Writing Britain – the creme da le creme!

I was very fortunate to get my ticket on the last week it was being shown at the British Library – it’s one of those things that I would get round to buying if I had enough time, and impulsively picked a day and went straight to Euston Square.

The exhibition showcases so many writing displays in different formats – from manuscripts to video clips and voice recordings of writers past and present. What’s amazing about these manuscripts is that you get a more personal feel that is rarely since well… the printing press. If only I’d studied graphology – seeing how personality has often been analysed through writing. You can normally hear volumes how writers select their words (through our eyes of course – not going Barthes on you guys yet) but when you see what they’ve chosen over certain other words that they may have scribbled in the corners, or even grammatical errors that they’ve created, some the same as me – it creates a bond between you and the writer to see art in that raw unedited form. I couldn’tΒ suppressΒ a gasp when I was reading Blake’s manuscript of London to find a rough version of Tyger Tyger in the corner (I know, gasping in a library! I live dangerously).

Separated into all sorts of sections – the city, the seaside, the country and the wilderness – all these concepts where British Literature has flourished with peppered each corner, even with recordings and manuscripts of Ted Hughes and Sylvia Plath side by side. This was also punctuated with photographs and video montages, making the whole sensory feast complete. All the big guns are shown, from Chaucer to Dickens to Woolf to Robert Louis Stephenson to Kurieshi to Lewis Carroll to Shakespeare to the Romantic poets and Ballard as just a few examples. Can’t wait to see what else the British Library has to offer this year!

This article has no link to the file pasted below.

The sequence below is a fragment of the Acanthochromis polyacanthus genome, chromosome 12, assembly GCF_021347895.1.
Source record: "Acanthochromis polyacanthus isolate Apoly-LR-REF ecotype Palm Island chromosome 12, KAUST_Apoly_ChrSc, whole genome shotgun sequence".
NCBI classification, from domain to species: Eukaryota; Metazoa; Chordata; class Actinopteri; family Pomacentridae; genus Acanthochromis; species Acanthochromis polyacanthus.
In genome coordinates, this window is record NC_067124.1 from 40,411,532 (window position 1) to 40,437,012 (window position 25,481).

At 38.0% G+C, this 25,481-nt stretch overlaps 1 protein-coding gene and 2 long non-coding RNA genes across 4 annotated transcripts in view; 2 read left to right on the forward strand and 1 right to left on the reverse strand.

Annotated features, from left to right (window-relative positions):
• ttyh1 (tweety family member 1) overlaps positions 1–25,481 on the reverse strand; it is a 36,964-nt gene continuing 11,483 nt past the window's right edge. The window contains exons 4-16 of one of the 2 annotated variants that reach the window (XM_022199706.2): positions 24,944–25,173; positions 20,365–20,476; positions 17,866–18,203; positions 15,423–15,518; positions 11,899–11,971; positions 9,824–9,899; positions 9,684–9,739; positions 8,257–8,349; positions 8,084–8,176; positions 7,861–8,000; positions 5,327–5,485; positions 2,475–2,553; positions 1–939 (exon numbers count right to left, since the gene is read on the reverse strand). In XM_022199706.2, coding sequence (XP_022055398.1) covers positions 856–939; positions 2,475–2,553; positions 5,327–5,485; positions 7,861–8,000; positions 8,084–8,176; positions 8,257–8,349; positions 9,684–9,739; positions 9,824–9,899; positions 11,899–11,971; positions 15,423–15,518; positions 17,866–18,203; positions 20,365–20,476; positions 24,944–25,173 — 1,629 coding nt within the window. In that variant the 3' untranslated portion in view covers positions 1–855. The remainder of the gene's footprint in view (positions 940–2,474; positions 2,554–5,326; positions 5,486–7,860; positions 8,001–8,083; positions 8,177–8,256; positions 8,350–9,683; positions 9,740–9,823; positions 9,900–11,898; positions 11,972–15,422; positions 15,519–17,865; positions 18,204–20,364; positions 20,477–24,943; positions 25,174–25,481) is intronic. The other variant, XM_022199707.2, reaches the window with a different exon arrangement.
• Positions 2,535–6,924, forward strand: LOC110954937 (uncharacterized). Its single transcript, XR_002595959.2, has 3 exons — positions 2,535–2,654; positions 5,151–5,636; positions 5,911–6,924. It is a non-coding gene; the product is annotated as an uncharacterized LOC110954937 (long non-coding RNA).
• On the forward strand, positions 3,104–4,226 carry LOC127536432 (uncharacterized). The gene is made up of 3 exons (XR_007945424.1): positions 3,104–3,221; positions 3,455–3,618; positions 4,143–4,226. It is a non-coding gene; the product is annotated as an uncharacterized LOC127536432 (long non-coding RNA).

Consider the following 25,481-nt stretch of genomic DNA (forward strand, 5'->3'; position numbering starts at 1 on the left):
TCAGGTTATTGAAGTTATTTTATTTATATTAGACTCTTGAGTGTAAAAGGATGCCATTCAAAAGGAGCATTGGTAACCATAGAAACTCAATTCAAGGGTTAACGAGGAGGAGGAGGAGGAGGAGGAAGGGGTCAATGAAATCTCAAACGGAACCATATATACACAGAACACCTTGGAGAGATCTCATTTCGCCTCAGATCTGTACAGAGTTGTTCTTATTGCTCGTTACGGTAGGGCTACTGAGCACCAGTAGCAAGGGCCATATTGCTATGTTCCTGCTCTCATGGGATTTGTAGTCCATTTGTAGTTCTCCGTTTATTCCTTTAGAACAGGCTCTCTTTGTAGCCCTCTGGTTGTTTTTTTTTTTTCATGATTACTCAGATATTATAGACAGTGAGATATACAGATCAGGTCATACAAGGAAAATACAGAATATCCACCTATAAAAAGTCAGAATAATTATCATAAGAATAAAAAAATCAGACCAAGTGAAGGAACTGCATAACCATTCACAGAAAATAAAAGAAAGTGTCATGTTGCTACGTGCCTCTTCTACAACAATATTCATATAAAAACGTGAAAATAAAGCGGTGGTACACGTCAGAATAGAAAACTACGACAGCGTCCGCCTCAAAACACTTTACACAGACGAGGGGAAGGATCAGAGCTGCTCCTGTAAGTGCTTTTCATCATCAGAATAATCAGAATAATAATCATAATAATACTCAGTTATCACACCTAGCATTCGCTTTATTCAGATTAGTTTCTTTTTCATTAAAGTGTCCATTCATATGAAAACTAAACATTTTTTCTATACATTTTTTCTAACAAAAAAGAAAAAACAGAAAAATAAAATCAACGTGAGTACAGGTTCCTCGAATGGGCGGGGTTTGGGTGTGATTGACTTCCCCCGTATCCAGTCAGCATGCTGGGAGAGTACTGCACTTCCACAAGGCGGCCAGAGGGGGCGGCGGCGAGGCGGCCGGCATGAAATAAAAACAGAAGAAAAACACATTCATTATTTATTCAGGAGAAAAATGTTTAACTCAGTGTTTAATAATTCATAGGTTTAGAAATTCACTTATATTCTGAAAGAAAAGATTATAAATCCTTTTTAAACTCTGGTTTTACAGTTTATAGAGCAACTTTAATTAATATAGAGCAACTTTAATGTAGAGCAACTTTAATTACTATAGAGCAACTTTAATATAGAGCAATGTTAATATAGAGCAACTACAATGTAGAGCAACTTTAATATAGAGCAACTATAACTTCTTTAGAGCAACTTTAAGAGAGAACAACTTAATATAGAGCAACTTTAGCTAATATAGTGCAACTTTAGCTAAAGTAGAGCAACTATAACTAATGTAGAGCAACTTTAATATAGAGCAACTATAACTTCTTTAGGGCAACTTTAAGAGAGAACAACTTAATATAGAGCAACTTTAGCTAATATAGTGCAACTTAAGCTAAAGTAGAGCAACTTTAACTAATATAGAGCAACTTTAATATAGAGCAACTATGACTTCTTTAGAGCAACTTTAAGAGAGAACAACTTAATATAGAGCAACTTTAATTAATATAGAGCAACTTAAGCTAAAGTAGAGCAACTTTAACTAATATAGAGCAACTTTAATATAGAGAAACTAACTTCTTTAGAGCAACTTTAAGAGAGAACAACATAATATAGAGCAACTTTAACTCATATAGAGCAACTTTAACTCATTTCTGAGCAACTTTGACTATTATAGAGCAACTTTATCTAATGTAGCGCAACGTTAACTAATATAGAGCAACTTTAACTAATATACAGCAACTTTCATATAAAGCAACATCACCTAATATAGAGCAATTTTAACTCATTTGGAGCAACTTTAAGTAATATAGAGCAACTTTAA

Review of Hyperion

Now when I first heard this title mentioned, I thought “Hmmmm, very familiar”, and for those who’ve studied Romantic poetry before, you wouldn’t be wrong. However, this reference to Keats is but in a long weft of literature references that have been beautifully woven into the narrative fabric, but seeing as the Keats character is an artificial reincarnation who does get some action, I can assume that he is the victor by far.

As Science Fiction writers, like say Asimov, often focus more on the atmosphere and plot rather than character, we see a U-turn. The different angles and characters of this the frame narrative, which most famously features in the Canterbury Tales, depict the different back stories of a motley bunch on their “pilgrimage” to the Time Tombs and the mysterious killing machines of the Shrike, whose fuzzy at best image will come into focus throughout the Cantos. Who said that a Science Fiction novel can’t contain character? Dan Simmons occupies the mind and soul of a drunken poet, a detective, a soldier, a priest, a scholar and detective to fill us in on the background as they travel in a very slow moving starship. In fact, the mix of personalities and characters united in their quest is somewhat redolent of the Final Fantasy series or Chrono Trigger – Square with amazing substance that just blows you away. Simmons’ style is so poetic yet so laidback and comfortable a read that you often find yourself re-reading to make sure you haven’t missed a trick. You may associate poetic with the art of restraint and holding back, but the sensual and violent images portrayed by Simmons just crackle and spit with raw energy. No matter where you are when reading it, it’s hard to come back into reality for quite a while.

We switch between perspectives until the carpet is yanked under your feet so to speak and we arrive back into the group’s perspective Β and the characters we have just grown up alongside and our attitudes towards them warp like a kaleidoscope. It has a lovely open-ended way of concluding the first chapter, which is perfect for me as I hate conclusive endings, weirdly enough!

My reading history usually contains 2 piles – one where you chip away at a book’s armour, a war of attrition in which you have to take stock and return, only to find yourself completely lost and the ones where you commit to the long haul, finishing it in one go until your mind becomes so saturated with the world that you can’t think straight. It feels like your mind has been punctured, spilling out entrails of thought on the pavement. Passers by will think you insane or drunk. Yes, this book made me inebriated with ideas. Be careful what you do before or after reading!